While the Center for Service’s extracurricular and off-term opportunities are strong, the Center’s new “Social Impact Practicum” initiative is trying to weave social impact into the classroom in a program that could quickly become a selling point for prospective and current students interested in making an impact in the Upper Valley.
Ashley Doolittle, [Associate Director for Academic and Service Engagement with the Dartmouth Center for Service] who helped found the SIP program, defined social impact practicums as “projects connecting community-defined needs with experiential learning in the classroom.”
Doolittle works as “Match.com,” as she put it, with community organizations and faculty to “find ways to mesh the two in a synergistic way that integrates [a capstone project] with the existing course.” Previous SIP courses include Environmental Studies 7.04, “COVER Stories” and College Course 18, “Impact Design,” both of which I took last spring without knowing they were SIP-designated courses. “COVER Stories” is a first-year seminar taught by environmental studies professor Terry Osborne that explores the intersection of environmentalism, power and privilege by partnering with COVER, a local nonprofit that re-roofs houses and builds accessibility ramps for patrons in the Upper Valley. In “Impact Design,” students researched the physiological effects of delight and were divided into teams, each of which created a term-long user experience for an elderly community member with dementia and their spouse.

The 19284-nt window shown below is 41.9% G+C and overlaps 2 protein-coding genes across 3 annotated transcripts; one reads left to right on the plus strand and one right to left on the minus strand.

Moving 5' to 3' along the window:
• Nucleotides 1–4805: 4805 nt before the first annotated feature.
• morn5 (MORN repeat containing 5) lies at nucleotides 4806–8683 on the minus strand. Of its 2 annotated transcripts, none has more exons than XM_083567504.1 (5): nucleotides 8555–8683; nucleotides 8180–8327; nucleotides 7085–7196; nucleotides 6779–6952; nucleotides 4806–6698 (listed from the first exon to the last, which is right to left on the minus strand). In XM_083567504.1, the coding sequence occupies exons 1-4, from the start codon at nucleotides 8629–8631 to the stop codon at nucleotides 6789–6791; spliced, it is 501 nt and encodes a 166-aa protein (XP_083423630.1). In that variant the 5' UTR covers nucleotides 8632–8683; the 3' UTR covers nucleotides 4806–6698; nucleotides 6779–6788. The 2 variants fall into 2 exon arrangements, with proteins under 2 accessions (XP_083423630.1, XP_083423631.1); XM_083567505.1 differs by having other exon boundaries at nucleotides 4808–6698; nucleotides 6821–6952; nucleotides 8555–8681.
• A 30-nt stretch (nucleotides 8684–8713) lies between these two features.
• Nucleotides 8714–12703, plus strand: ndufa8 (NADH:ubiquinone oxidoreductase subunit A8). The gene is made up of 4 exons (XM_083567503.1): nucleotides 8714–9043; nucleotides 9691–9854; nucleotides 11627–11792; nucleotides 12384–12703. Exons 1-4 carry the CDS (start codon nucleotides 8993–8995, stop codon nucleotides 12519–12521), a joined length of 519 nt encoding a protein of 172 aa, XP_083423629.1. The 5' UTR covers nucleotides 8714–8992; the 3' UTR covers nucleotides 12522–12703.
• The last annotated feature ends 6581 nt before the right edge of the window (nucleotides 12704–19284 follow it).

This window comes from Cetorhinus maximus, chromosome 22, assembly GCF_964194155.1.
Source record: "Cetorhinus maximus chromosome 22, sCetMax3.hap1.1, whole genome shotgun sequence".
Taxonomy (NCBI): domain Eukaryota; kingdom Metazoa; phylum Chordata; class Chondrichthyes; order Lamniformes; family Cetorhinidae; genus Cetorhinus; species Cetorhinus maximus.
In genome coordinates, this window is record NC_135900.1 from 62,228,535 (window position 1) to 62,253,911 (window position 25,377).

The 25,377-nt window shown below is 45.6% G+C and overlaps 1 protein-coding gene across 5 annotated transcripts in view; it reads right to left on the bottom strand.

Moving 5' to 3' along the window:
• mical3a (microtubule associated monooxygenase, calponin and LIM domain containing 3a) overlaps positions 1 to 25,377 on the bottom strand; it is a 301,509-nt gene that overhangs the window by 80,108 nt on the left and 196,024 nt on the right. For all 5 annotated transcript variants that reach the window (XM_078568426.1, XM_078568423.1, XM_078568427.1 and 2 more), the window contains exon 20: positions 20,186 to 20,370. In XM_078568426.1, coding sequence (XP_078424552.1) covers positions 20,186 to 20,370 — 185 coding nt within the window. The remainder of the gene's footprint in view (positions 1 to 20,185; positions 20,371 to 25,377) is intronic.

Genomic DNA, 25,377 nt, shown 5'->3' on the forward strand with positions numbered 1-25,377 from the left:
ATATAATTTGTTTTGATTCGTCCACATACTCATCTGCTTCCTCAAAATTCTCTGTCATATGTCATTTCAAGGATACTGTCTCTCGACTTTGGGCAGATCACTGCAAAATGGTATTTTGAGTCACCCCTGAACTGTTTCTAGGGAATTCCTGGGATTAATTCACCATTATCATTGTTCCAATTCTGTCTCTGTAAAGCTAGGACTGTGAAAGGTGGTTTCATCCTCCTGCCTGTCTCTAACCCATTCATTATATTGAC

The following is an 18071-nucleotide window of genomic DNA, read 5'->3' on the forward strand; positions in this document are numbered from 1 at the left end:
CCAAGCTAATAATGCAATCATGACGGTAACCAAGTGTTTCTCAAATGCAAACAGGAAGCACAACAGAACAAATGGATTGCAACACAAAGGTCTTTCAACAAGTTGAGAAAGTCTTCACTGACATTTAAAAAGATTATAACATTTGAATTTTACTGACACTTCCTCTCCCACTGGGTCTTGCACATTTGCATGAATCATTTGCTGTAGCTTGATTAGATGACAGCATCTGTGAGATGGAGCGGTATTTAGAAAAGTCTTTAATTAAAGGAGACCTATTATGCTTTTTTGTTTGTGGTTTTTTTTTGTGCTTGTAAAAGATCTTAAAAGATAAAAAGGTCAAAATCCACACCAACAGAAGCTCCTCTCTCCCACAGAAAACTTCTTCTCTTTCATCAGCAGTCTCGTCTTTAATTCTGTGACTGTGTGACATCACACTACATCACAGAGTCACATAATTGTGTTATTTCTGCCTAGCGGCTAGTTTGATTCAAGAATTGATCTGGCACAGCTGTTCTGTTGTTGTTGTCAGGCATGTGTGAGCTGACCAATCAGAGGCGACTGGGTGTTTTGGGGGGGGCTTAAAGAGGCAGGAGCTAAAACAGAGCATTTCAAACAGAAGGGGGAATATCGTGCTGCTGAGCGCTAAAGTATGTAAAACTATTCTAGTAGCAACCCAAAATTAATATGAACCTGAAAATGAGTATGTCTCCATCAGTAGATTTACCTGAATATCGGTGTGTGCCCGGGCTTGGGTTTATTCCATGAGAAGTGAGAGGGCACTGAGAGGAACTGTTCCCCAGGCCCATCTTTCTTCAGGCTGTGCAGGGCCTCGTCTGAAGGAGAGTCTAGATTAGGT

Those courses’ uniqueness made them challenging, exciting and ultimately some of the most rewarding academic experiences I’ve had at the College.
Social Impact Practicums are made possible with support from the Dartmouth Center or the Advancement of Learning. Read more from The Dartmouth.